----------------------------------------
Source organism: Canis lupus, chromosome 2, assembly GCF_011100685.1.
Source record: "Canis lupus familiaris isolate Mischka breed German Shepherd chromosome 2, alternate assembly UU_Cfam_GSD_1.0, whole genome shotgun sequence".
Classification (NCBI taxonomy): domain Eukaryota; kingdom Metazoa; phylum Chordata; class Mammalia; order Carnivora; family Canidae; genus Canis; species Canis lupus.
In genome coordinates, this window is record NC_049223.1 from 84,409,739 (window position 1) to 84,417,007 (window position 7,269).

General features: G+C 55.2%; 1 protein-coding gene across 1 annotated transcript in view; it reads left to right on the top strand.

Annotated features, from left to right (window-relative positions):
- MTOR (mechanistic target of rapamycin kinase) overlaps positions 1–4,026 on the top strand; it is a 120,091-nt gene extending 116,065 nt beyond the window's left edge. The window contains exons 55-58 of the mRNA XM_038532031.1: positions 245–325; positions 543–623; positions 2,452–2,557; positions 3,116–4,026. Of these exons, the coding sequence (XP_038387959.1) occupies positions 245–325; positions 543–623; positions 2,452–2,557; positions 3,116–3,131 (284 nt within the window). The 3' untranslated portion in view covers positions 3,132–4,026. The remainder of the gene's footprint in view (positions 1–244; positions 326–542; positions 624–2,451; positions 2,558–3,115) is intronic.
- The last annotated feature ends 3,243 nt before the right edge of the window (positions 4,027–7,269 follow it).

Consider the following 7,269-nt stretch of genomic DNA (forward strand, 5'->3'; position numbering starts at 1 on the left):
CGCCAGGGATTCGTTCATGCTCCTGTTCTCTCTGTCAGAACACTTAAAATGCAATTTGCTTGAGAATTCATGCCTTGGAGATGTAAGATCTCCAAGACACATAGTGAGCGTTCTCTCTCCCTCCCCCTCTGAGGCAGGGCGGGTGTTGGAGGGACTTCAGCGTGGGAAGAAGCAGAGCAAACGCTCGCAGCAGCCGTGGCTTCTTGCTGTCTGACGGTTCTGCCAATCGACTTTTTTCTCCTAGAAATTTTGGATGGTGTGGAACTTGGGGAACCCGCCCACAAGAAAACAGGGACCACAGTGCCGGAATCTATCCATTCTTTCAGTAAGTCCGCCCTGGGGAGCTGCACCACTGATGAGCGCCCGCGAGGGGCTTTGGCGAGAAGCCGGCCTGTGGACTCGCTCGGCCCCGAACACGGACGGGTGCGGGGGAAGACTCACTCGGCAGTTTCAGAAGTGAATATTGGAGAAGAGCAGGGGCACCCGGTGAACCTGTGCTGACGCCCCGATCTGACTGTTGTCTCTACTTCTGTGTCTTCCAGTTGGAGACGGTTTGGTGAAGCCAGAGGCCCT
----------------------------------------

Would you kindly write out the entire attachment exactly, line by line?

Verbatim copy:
Source organism: Canis lupus, chromosome 2, assembly GCF_011100685.1.
Source record: "Canis lupus familiaris isolate Mischka breed German Shepherd chromosome 2, alternate assembly UU_Cfam_GSD_1.0, whole genome shotgun sequence".
Classification (NCBI taxonomy): domain Eukaryota; kingdom Metazoa; phylum Chordata; class Mammalia; order Carnivora; family Canidae; genus Canis; species Canis lupus.
In genome coordinates, this window is record NC_049223.1 from 84,409,739 (window position 1) to 84,417,007 (window position 7,269).

General features: G+C 55.2%; 1 protein-coding gene across 1 annotated transcript in view; it reads left to right on the top strand.

Annotated features, from left to right (window-relative positions):
- MTOR (mechanistic target of rapamycin kinase) overlaps positions 1–4,026 on the top strand; it is a 120,091-nt gene extending 116,065 nt beyond the window's left edge. The window contains exons 55-58 of the mRNA XM_038532031.1: positions 245–325; positions 543–623; positions 2,452–2,557; positions 3,116–4,026. Of these exons, the coding sequence (XP_038387959.1) occupies positions 245–325; positions 543–623; positions 2,452–2,557; positions 3,116–3,131 (284 nt within the window). The 3' untranslated portion in view covers positions 3,132–4,026. The remainder of the gene's footprint in view (positions 1–244; positions 326–542; positions 624–2,451; positions 2,558–3,115) is intronic.
- The last annotated feature ends 3,243 nt before the right edge of the window (positions 4,027–7,269 follow it).

Consider the following 7,269-nt stretch of genomic DNA (forward strand, 5'->3'; position numbering starts at 1 on the left):
CGCCAGGGATTCGTTCATGCTCCTGTTCTCTCTGTCAGAACACTTAAAATGCAATTTGCTTGAGAATTCATGCCTTGGAGATGTAAGATCTCCAAGACACATAGTGAGCGTTCTCTCTCCCTCCCCCTCTGAGGCAGGGCGGGTGTTGGAGGGACTTCAGCGTGGGAAGAAGCAGAGCAAACGCTCGCAGCAGCCGTGGCTTCTTGCTGTCTGACGGTTCTGCCAATCGACTTTTTTCTCCTAGAAATTTTGGATGGTGTGGAACTTGGGGAACCCGCCCACAAGAAAACAGGGACCACAGTGCCGGAATCTATCCATTCTTTCAGTAAGTCCGCCCTGGGGAGCTGCACCACTGATGAGCGCCCGCGAGGGGCTTTGGCGAGAAGCCGGCCTGTGGACTCGCTCGGCCCCGAACACGGACGGGTGCGGGGGAAGACTCACTCGGCAGTTTCAGAAGTGAATATTGGAGAAGAGCAGGGGCACCCGGTGAACCTGTGCTGACGCCCCGATCTGACTGTTGTCTCTACTTCTGTGTCTTCCAGTTGGAGACGGTTTGGTGAAGCCAGAGGCCCT